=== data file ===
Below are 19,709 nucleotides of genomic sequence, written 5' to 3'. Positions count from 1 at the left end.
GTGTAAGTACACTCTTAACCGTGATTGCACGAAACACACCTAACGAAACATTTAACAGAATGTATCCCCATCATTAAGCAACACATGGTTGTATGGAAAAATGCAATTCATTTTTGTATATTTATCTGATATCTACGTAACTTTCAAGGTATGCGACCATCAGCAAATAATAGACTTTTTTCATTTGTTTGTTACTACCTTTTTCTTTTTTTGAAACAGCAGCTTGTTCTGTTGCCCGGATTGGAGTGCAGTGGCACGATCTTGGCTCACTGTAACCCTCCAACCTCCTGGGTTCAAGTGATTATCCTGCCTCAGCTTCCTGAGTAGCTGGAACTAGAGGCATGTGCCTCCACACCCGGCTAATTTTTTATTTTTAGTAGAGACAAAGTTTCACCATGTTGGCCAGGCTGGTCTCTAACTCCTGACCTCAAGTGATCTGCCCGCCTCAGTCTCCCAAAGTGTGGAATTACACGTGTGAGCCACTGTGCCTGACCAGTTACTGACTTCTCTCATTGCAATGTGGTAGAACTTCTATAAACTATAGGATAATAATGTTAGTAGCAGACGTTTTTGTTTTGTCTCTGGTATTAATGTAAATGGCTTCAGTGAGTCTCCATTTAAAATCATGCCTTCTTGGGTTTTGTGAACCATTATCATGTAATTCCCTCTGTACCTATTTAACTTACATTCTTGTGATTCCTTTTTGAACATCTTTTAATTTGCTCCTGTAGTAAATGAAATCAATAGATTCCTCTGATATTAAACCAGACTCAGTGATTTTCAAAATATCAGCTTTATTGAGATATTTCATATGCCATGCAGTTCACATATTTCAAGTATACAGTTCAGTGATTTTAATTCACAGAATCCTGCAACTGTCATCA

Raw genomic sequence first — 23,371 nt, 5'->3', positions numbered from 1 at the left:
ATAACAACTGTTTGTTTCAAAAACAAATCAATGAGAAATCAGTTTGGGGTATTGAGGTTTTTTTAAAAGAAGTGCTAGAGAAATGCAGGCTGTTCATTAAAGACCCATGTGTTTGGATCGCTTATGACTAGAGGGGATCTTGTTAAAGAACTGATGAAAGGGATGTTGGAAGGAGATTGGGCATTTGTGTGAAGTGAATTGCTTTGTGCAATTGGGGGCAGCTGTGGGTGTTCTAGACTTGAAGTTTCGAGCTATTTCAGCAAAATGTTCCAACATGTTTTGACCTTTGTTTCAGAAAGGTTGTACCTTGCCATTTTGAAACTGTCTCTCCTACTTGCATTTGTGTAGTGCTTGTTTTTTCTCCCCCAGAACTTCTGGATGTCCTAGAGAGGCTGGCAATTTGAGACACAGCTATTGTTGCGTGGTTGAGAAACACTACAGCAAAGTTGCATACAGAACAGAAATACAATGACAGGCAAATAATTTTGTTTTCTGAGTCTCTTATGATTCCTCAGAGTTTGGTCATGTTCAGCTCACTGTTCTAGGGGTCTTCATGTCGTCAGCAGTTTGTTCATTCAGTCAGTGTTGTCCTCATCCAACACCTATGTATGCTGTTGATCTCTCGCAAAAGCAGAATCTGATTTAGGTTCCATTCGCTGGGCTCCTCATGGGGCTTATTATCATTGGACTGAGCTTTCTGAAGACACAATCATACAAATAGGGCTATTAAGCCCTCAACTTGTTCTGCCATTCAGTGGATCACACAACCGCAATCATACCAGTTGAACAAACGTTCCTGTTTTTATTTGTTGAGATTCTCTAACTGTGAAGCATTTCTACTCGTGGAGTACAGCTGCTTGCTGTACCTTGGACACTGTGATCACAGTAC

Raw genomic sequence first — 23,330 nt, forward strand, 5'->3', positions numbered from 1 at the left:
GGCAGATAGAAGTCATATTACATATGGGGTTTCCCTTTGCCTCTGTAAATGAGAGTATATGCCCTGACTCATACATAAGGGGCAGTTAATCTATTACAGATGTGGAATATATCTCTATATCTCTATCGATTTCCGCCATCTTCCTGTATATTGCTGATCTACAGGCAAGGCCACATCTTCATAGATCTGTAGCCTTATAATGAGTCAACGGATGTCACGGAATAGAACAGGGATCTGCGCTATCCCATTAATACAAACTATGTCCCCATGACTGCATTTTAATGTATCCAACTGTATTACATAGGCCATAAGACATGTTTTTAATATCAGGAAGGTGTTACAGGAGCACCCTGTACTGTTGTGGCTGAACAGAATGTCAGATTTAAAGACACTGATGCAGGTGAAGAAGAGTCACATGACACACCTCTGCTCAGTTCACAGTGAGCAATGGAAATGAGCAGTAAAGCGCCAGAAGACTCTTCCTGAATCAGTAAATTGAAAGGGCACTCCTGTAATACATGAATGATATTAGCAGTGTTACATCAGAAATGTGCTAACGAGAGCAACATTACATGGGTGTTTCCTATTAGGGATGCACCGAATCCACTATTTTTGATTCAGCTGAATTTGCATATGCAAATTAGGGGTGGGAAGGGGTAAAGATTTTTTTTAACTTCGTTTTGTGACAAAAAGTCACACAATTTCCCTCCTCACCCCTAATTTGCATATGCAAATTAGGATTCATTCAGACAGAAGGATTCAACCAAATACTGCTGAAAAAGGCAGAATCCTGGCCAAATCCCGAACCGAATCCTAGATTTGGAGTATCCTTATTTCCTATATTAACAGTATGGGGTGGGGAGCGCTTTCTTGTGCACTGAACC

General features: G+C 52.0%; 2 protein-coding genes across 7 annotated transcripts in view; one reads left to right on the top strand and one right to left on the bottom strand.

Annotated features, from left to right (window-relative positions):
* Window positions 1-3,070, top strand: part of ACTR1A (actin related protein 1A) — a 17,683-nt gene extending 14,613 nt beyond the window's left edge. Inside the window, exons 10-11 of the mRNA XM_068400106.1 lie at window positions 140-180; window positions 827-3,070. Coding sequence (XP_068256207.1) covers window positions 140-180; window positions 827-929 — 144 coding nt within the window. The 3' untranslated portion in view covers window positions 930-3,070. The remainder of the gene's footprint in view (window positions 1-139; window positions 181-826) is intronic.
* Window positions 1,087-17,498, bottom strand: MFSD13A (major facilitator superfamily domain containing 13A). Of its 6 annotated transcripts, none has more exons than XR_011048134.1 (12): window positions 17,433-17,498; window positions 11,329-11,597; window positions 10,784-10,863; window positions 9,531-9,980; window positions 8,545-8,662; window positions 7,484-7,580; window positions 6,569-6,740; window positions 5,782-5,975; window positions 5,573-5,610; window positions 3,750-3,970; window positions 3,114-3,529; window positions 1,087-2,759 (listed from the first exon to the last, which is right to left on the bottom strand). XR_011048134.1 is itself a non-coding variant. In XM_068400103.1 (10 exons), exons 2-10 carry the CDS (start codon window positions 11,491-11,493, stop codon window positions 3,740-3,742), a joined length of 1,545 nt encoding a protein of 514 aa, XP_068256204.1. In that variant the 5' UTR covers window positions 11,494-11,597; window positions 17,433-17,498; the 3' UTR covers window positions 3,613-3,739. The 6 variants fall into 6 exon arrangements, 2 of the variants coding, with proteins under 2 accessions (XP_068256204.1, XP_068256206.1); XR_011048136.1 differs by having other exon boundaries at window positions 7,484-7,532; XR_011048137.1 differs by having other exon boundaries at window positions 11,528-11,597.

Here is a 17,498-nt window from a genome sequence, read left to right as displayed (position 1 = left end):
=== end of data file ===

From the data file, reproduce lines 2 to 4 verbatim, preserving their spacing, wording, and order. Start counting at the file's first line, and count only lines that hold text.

GTGTAAGTACACTCTTAACCGTGATTGCACGAAACACACCTAACGAAACATTTAACAGAATGTATCCCCATCATTAAGCAACACATGGTTGTATGGAAAAATGCAATTCATTTTTGTATATTTATCTGATATCTACGTAACTTTCAAGGTATGCGACCATCAGCAAATAATAGACTTTTTTCATTTGTTTGTTACTACCTTTTTCTTTTTTTGAAACAGCAGCTTGTTCTGTTGCCCGGATTGGAGTGCAGTGGCACGATCTTGGCTCACTGTAACCCTCCAACCTCCTGGGTTCAAGTGATTATCCTGCCTCAGCTTCCTGAGTAGCTGGAACTAGAGGCATGTGCCTCCACACCCGGCTAATTTTTTATTTTTAGTAGAGACAAAGTTTCACCATGTTGGCCAGGCTGGTCTCTAACTCCTGACCTCAAGTGATCTGCCCGCCTCAGTCTCCCAAAGTGTGGAATTACACGTGTGAGCCACTGTGCCTGACCAGTTACTGACTTCTCTCATTGCAATGTGGTAGAACTTCTATAAACTATAGGATAATAATGTTAGTAGCAGACGTTTTTGTTTTGTCTCTGGTATTAATGTAAATGGCTTCAGTGAGTCTCCATTTAAAATCATGCCTTCTTGGGTTTTGTGAACCATTATCATGTAATTCCCTCTGTACCTATTTAACTTACATTCTTGTGATTCCTTTTTGAACATCTTTTAATTTGCTCCTGTAGTAAATGAAATCAATAGATTCCTCTGATATTAAACCAGACTCAGTGATTTTCAAAATATCAGCTTTATTGAGATATTTCATATGCCATGCAGTTCACATATTTCAAGTATACAGTTCAGTGATTTTAATTCACAGAATCCTGCAACTGTCATCA

Raw genomic sequence first — 23,371 nt, 5'->3', positions numbered from 1 at the left:
ATAACAACTGTTTGTTTCAAAAACAAATCAATGAGAAATCAGTTTGGGGTATTGAGGTTTTTTTAAAAGAAGTGCTAGAGAAATGCAGGCTGTTCATTAAAGACCCATGTGTTTGGATCGCTTATGACTAGAGGGGATCTTGTTAAAGAACTGATGAAAGGGATGTTGGAAGGAGATTGGGCATTTGTGTGAAGTGAATTGCTTTGTGCAATTGGGGGCAGCTGTGGGTGTTCTAGACTTGAAGTTTCGAGCTATTTCAGCAAAATGTTCCAACATGTTTTGACCTTTGTTTCAGAAAGGTTGTACCTTGCCATTTTGAAACTGTCTCTCCTACTTGCATTTGTGTAGTGCTTGTTTTTTCTCCCCCAGAACTTCTGGATGTCCTAGAGAGGCTGGCAATTTGAGACACAGCTATTGTTGCGTGGTTGAGAAACACTACAGCAAAGTTGCATACAGAACAGAAATACAATGACAGGCAAATAATTTTGTTTTCTGAGTCTCTTATGATTCCTCAGAGTTTGGTCATGTTCAGCTCACTGTTCTAGGGGTCTTCATGTCGTCAGCAGTTTGTTCATTCAGTCAGTGTTGTCCTCATCCAACACCTATGTATGCTGTTGATCTCTCGCAAAAGCAGAATCTGATTTAGGTTCCATTCGCTGGGCTCCTCATGGGGCTTATTATCATTGGACTGAGCTTTCTGAAGACACAATCATACAAATAGGGCTATTAAGCCCTCAACTTGTTCTGCCATTCAGTGGATCACACAACCGCAATCATACCAGTTGAACAAACGTTCCTGTTTTTATTTGTTGAGATTCTCTAACTGTGAAGCATTTCTACTCGTGGAGTACAGCTGCTTGCTGTACCTTGGACACTGTGATCACAGTAC